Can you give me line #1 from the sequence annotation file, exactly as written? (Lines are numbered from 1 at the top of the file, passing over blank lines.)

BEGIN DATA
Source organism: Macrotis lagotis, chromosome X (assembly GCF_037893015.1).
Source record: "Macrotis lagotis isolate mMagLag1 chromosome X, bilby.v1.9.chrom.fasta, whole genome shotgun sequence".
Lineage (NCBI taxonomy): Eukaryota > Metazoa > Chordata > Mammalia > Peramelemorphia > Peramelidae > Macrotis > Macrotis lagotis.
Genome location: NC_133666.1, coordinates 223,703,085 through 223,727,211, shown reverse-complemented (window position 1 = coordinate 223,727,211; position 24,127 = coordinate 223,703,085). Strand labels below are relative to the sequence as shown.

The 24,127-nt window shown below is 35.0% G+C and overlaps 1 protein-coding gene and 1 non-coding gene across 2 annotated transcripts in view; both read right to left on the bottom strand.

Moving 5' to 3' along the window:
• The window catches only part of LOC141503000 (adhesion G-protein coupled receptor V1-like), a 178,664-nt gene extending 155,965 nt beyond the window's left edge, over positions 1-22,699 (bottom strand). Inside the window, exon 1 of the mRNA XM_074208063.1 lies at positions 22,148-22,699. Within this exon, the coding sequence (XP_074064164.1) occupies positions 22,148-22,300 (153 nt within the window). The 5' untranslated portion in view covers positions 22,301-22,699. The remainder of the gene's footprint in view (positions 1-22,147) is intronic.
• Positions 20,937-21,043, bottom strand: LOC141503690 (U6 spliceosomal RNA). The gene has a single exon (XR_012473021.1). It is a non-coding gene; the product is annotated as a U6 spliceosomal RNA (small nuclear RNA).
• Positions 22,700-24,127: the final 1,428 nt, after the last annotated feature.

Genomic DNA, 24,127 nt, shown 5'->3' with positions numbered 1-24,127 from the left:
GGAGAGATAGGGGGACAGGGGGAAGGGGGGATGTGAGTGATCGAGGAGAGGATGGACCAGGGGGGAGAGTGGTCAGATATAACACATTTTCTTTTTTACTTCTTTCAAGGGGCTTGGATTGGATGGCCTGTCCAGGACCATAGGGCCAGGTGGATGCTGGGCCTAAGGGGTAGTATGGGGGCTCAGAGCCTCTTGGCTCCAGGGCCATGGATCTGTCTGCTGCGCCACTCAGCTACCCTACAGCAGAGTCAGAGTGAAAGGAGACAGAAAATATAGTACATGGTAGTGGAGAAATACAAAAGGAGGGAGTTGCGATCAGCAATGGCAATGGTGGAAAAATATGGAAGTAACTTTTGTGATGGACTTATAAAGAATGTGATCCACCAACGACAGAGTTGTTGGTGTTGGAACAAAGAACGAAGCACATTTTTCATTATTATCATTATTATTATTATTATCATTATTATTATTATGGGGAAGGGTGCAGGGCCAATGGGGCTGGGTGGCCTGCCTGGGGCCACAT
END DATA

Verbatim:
Source organism: Macrotis lagotis, chromosome X (assembly GCF_037893015.1).